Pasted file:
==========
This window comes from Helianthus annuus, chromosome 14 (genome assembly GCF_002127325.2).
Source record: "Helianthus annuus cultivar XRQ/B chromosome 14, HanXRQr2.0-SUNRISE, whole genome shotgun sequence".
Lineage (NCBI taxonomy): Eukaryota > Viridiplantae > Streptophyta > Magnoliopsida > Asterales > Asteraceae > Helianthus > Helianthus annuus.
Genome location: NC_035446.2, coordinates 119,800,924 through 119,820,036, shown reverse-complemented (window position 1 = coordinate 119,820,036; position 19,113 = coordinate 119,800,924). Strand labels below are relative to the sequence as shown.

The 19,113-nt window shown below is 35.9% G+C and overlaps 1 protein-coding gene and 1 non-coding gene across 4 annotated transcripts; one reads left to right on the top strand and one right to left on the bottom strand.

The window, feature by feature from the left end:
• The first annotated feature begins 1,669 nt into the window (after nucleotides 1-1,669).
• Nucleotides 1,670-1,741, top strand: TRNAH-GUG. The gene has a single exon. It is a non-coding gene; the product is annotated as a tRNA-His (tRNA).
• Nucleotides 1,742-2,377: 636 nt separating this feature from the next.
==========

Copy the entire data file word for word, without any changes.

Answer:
This window comes from Helianthus annuus, chromosome 14 (genome assembly GCF_002127325.2).
Source record: "Helianthus annuus cultivar XRQ/B chromosome 14, HanXRQr2.0-SUNRISE, whole genome shotgun sequence".
Lineage (NCBI taxonomy): Eukaryota > Viridiplantae > Streptophyta > Magnoliopsida > Asterales > Asteraceae > Helianthus > Helianthus annuus.
Genome location: NC_035446.2, coordinates 119,800,924 through 119,820,036, shown reverse-complemented (window position 1 = coordinate 119,820,036; position 19,113 = coordinate 119,800,924). Strand labels below are relative to the sequence as shown.

The 19,113-nt window shown below is 35.9% G+C and overlaps 1 protein-coding gene and 1 non-coding gene across 4 annotated transcripts; one reads left to right on the top strand and one right to left on the bottom strand.

The window, feature by feature from the left end:
• The first annotated feature begins 1,669 nt into the window (after nucleotides 1-1,669).
• Nucleotides 1,670-1,741, top strand: TRNAH-GUG. The gene has a single exon. It is a non-coding gene; the product is annotated as a tRNA-His (tRNA).
• Nucleotides 1,742-2,377: 636 nt separating this feature from the next.